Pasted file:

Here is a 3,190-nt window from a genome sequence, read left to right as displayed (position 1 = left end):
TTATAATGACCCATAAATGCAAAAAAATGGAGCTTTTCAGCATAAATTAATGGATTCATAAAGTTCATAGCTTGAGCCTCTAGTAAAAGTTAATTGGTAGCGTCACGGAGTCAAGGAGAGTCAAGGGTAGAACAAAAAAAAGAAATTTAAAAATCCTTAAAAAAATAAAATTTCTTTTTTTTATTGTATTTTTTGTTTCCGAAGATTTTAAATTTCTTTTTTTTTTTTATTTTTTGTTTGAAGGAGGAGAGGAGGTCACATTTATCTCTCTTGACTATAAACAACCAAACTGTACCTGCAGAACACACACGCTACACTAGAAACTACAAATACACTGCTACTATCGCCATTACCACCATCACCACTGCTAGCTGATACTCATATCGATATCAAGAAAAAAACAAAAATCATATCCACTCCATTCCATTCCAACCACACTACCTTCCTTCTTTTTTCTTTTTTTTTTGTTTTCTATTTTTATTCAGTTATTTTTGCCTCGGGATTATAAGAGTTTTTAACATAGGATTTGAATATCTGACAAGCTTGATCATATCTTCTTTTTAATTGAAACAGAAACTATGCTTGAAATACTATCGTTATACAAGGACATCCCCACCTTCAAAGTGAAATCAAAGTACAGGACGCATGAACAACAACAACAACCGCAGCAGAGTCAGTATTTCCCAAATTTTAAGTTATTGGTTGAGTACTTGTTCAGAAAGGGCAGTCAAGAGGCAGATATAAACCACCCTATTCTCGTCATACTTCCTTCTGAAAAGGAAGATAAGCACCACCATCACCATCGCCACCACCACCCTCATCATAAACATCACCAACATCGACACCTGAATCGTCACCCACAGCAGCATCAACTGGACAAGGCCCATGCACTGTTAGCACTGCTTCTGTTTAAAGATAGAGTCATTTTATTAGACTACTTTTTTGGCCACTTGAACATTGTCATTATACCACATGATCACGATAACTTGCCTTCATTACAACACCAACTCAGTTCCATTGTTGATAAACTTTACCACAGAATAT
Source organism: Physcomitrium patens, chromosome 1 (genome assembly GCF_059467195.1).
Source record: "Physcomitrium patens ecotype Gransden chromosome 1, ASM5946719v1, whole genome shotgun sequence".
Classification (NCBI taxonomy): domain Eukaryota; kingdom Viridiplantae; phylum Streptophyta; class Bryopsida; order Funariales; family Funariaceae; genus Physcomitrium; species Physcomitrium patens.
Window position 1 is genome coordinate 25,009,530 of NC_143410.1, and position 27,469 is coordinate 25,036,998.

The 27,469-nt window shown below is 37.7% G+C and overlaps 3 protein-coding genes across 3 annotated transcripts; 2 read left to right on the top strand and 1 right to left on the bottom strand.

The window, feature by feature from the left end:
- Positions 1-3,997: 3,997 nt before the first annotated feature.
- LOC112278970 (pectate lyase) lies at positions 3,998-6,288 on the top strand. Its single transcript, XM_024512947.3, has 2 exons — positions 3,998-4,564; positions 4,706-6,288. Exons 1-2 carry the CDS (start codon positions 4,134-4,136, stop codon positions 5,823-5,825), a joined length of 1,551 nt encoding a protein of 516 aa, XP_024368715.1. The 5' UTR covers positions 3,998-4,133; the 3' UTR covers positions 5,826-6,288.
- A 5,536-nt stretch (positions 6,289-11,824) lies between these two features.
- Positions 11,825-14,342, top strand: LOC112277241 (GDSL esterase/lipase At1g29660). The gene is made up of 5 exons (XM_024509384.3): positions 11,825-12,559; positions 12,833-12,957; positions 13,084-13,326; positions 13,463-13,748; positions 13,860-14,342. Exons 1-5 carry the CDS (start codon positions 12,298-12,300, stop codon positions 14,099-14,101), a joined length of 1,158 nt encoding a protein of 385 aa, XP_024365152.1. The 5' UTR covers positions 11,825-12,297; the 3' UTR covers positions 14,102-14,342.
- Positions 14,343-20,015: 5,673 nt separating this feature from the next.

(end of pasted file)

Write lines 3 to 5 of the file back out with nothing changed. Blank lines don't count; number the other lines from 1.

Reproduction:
Source organism: Physcomitrium patens, chromosome 1 (genome assembly GCF_059467195.1).
Source record: "Physcomitrium patens ecotype Gransden chromosome 1, ASM5946719v1, whole genome shotgun sequence".
Classification (NCBI taxonomy): domain Eukaryota; kingdom Viridiplantae; phylum Streptophyta; class Bryopsida; order Funariales; family Funariaceae; genus Physcomitrium; species Physcomitrium patens.